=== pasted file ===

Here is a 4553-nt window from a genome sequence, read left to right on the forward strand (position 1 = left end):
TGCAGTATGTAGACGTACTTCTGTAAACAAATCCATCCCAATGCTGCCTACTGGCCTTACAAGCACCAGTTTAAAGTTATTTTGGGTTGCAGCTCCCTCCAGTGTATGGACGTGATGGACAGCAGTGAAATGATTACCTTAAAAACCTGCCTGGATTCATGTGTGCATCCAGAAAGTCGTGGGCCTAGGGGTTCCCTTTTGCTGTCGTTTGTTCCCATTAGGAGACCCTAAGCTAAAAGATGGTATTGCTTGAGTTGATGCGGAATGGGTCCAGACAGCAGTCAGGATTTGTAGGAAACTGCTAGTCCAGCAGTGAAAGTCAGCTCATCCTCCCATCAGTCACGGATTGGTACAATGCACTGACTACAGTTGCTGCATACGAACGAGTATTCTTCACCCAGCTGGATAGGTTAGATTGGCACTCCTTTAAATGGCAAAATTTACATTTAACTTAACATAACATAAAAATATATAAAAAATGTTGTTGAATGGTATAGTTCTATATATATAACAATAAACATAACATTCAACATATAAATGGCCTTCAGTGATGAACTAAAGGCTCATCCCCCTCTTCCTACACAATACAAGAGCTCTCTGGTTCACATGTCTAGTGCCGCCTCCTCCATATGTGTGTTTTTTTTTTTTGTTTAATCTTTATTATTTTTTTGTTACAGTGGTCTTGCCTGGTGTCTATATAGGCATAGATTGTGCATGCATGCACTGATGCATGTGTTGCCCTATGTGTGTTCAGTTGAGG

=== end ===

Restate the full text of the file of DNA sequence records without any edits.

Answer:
Here is a 4553-nt window from a genome sequence, read left to right on the forward strand (position 1 = left end):
TGCAGTATGTAGACGTACTTCTGTAAACAAATCCATCCCAATGCTGCCTACTGGCCTTACAAGCACCAGTTTAAAGTTATTTTGGGTTGCAGCTCCCTCCAGTGTATGGACGTGATGGACAGCAGTGAAATGATTACCTTAAAAACCTGCCTGGATTCATGTGTGCATCCAGAAAGTCGTGGGCCTAGGGGTTCCCTTTTGCTGTCGTTTGTTCCCATTAGGAGACCCTAAGCTAAAAGATGGTATTGCTTGAGTTGATGCGGAATGGGTCCAGACAGCAGTCAGGATTTGTAGGAAACTGCTAGTCCAGCAGTGAAAGTCAGCTCATCCTCCCATCAGTCACGGATTGGTACAATGCACTGACTACAGTTGCTGCATACGAACGAGTATTCTTCACCCAGCTGGATAGGTTAGATTGGCACTCCTTTAAATGGCAAAATTTACATTTAACTTAACATAACATAAAAATATATAAAAAATGTTGTTGAATGGTATAGTTCTATATATATAACAATAAACATAACATTCAACATATAAATGGCCTTCAGTGATGAACTAAAGGCTCATCCCCCTCTTCCTACACAATACAAGAGCTCTCTGGTTCACATGTCTAGTGCCGCCTCCTCCATATGTGTGTTTTTTTTTTTTGTTTAATCTTTATTATTTTTTTGTTACAGTGGTCTTGCCTGGTGTCTATATAGGCATAGATTGTGCATGCATGCACTGATGCATGTGTTGCCCTATGTGTGTTCAGTTGAGG